Holy Father, if, without forgetting the solemn document of Pope Pius V, we take into consideration the lapse of time covering the declarations of your immediate predecessors we have a duration of 37 years, from 1984 to 2021, during which the Church said to the faithful, concerning the traditional liturgy, and ever more strongly: “There is such a way. You may walk along it.”

I therefore took the path offered to me by the Church.

Whoever takes this road—whoever wants this rite, which is the vessel of divine Presence and divine Oblation, to bear fruit within his own life—should open himself entirely so as to entrust himself and others to God, present and acting within us through the vessel of this holy rite. This I did, with complete confidence.

Then came the 16th of July 2021.

From your documents, Holy Father, I learnt that the path I had been walking on for 12 years had ceased to exist.

We have affirmations of two Popes. His Holiness Benedict XVI had said that the Roman Missal promulgated by Saint Pius V “must be considered the extraordinary expression of the lex orandi of the Catholic Church of the Roman Rite.” Yet His Holiness Pope Francis says that “the liturgical books promulgated by Popes St. Paul VI and St. John Paul II (…) are the only expression of the lex orandi of the Roman Rite.” The affirmation of the successor thus denies that of his still-living predecessor.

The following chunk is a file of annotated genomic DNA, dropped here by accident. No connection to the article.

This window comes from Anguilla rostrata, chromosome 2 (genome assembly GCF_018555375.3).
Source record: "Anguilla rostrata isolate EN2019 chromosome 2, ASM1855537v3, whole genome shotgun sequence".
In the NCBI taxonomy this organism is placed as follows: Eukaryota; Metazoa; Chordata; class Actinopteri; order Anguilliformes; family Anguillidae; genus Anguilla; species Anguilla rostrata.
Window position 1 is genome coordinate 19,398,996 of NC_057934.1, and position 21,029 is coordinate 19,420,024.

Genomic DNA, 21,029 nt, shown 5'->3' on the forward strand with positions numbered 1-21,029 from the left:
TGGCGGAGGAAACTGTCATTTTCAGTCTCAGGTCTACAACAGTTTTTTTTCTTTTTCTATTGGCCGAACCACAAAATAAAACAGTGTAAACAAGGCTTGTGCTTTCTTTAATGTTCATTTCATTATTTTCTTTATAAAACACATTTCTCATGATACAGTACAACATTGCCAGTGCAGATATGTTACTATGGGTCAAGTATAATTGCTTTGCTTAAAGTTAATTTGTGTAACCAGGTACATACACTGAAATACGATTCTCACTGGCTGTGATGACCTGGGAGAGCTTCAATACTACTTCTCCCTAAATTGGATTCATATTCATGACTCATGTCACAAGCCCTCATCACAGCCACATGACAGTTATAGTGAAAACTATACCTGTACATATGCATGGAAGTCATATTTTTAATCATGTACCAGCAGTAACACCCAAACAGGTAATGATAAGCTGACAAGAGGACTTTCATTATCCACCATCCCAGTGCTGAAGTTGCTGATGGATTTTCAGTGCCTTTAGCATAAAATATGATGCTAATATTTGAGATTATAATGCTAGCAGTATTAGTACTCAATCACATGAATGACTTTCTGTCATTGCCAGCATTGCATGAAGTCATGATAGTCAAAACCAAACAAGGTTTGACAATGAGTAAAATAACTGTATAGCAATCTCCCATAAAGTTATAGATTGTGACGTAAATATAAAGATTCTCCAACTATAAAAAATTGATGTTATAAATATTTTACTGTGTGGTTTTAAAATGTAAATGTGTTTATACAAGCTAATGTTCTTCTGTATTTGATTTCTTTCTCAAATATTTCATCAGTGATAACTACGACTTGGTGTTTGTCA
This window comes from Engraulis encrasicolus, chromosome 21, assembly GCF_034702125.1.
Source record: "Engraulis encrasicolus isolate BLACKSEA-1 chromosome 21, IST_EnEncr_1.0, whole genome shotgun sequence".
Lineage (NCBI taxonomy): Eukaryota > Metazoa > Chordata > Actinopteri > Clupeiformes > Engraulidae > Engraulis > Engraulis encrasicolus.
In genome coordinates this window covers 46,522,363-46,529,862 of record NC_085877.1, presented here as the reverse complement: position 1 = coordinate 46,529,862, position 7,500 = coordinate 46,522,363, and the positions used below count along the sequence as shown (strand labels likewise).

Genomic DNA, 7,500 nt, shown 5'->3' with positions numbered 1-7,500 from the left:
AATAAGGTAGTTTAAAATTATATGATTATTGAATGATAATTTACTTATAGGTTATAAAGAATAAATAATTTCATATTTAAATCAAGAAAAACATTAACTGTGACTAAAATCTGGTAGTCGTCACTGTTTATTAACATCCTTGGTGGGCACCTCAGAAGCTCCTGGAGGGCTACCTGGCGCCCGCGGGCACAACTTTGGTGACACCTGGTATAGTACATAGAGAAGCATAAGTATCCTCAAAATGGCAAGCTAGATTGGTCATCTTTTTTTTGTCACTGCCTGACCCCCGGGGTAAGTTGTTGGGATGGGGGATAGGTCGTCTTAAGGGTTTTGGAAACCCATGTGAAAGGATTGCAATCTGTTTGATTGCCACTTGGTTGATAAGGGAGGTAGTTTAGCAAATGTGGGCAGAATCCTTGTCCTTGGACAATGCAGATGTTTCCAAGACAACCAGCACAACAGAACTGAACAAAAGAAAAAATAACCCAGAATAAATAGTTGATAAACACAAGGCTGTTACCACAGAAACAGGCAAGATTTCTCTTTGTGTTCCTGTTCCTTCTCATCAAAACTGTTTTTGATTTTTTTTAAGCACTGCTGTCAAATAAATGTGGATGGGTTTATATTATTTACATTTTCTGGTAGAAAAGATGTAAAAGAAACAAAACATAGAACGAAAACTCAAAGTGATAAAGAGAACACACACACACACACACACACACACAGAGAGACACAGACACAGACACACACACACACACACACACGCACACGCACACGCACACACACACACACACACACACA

Can a certain manner of celebrating Mass, confirmed by immemorial, centuries-old Tradition, recognized by every Pope, including yourself, Holy Father, until the 16th of July of 2021, and sanctified by its practice over so many centuries, suddenly cease to be the lex orandi of the Roman Rite? If this were the case, it would mean that such a characteristic is not intrinsic to the rite but is an external attribute, subject to the decisions of those who occupy places of high authority. In reality, the traditional liturgy expresses the lex orandi of the Roman Rite by its every gesture and every sentence and by the whole that they compose. It is guaranteed also to express this lex orandi, as the Church has always held, on account of its uninterrupted use, since time immemorial. We must conclude that the first papal affirmation [of Benedict] has solid foundations and is true and that the second [of Francis] is groundless and is false. But despite its being false, it is nevertheless given power of law. This has consequences about which I will write below.